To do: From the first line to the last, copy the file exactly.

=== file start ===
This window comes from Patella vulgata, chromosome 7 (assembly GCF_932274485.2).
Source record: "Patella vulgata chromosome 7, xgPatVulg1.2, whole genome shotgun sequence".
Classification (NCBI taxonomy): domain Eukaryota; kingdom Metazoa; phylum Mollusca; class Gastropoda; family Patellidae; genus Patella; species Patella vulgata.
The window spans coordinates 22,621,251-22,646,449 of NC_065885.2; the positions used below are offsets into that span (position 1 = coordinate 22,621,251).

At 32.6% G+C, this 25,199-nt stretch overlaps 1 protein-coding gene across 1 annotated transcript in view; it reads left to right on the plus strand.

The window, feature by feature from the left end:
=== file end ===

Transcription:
This window comes from Patella vulgata, chromosome 7 (assembly GCF_932274485.2).
Source record: "Patella vulgata chromosome 7, xgPatVulg1.2, whole genome shotgun sequence".
Classification (NCBI taxonomy): domain Eukaryota; kingdom Metazoa; phylum Mollusca; class Gastropoda; family Patellidae; genus Patella; species Patella vulgata.
The window spans coordinates 22,621,251-22,646,449 of NC_065885.2; the positions used below are offsets into that span (position 1 = coordinate 22,621,251).

At 32.6% G+C, this 25,199-nt stretch overlaps 1 protein-coding gene across 1 annotated transcript in view; it reads left to right on the plus strand.

The window, feature by feature from the left end: